The concept is nice, but as others in this thread of already echoed: this law is ripe for abuse. What the difference is between generic assholery and death threats is all in the eye of the beholder, and no one should be sent to jail for two fucking years because someone else took something they said to heart.

Not only that, but I don't trust a bunch of old guys/gals who hardly know a thing about the internet to make laws concerning it. Whenever they do, they display their ignorance and apathy towards the whole concept (remember SOPA?). Letting them have free reign to make laws regulating it is going to only end poorly; when they don't have free reign they always seem to be assisted by people who consider anyone being mean on the internet in any capacity as equal to death threat sending buffoons, which is extremely unfair.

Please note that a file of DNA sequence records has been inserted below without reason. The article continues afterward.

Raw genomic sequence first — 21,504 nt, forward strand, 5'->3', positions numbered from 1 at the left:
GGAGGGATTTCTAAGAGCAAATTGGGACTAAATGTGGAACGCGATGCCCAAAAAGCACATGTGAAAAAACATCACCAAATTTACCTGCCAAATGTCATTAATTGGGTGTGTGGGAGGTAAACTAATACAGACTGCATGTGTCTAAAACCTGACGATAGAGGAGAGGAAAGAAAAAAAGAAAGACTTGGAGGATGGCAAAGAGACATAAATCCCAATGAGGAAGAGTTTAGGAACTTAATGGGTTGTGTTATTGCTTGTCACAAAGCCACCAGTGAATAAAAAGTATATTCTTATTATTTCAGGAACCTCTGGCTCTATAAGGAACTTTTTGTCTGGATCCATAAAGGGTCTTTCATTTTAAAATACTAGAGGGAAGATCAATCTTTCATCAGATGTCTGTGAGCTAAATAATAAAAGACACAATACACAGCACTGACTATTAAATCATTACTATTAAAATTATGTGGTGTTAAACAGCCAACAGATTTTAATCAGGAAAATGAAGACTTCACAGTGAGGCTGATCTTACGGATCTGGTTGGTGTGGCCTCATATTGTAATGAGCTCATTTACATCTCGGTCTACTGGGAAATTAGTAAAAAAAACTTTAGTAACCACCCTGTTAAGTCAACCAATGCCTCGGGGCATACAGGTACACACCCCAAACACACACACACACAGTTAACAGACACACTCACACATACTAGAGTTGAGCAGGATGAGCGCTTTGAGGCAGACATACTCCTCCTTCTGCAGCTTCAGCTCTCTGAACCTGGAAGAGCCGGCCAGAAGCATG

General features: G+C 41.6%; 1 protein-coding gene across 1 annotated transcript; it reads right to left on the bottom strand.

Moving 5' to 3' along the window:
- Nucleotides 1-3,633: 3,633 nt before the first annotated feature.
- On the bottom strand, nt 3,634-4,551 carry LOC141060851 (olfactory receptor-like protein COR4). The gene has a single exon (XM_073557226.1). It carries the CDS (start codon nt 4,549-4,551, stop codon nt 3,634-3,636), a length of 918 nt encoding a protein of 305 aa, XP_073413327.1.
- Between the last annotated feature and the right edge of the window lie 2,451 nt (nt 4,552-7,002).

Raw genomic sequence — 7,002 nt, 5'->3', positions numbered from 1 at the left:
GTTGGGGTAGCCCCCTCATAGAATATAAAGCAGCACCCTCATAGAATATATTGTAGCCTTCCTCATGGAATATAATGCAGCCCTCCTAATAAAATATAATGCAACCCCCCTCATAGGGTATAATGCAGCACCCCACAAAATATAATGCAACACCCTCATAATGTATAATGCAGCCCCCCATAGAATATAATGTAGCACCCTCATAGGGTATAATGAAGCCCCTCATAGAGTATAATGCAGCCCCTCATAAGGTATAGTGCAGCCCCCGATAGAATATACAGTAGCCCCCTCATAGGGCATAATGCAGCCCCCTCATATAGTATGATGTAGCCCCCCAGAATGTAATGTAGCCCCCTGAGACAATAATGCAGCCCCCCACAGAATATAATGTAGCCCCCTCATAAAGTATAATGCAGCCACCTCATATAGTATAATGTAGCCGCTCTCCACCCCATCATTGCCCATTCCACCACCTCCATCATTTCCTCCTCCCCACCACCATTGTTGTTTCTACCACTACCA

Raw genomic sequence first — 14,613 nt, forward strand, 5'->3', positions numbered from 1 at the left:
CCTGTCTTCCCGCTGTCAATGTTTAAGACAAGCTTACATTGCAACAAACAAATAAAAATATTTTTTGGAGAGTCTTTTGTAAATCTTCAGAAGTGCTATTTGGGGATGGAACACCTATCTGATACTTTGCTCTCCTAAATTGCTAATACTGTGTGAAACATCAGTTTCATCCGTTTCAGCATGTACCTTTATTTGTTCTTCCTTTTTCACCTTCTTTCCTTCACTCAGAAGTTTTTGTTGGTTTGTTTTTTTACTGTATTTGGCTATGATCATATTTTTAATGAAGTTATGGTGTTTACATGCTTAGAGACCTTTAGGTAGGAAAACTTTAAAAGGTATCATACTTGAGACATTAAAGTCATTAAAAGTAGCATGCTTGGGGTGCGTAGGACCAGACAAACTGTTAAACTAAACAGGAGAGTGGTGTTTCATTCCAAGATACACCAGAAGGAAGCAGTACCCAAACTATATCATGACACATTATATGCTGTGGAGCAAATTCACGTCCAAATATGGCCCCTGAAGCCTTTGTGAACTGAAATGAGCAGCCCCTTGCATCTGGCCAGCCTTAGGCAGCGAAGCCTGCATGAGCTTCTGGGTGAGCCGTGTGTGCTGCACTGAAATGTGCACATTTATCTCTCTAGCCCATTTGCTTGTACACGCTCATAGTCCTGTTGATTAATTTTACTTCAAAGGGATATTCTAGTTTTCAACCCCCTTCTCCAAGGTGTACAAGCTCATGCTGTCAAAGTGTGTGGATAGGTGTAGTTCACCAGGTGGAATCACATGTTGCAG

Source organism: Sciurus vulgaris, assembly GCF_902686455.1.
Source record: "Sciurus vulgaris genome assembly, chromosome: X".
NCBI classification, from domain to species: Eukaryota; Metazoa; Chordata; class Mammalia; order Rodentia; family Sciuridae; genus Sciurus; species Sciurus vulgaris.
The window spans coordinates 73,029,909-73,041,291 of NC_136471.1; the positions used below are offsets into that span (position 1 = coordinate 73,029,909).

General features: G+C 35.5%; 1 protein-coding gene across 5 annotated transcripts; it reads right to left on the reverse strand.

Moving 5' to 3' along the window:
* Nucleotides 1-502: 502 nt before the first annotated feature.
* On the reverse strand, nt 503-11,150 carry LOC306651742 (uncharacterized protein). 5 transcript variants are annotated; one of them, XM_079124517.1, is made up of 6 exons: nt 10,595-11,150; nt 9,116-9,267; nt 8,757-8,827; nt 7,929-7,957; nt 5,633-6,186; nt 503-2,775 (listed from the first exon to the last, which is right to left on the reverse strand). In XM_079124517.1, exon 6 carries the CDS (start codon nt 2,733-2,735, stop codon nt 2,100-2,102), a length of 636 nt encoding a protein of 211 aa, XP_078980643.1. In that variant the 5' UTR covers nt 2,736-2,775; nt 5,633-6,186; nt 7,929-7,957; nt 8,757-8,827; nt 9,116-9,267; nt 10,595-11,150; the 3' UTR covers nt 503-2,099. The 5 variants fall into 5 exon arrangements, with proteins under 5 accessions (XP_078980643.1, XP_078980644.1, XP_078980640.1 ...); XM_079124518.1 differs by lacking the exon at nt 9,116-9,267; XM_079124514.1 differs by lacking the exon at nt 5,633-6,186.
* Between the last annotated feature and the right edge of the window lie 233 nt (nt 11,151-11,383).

Something needs to happen to stop the flow of death threat sending idiots, but poorly thought out legislation is not the correct way to go about things.

You must be trolling me.

Surely, you are trolling me.

Just looking at how The Escapist's forums work, no discussion could take place in a society that condemns differentiating opinions. Theres a constant presence of moderators on discussions and this leads people and "trolls" alike to bait eachothers to lose their nerves, rather than debating. Its the reason why I don't like this forum. Controversial topics invite these baiters to try to make you 'click'.

You *know* very well what I mean.

An debate where both parties just scream "Fuck you" "No u" is a much better place for discussions than this.

Strick moderation only creates echo chambers anyway.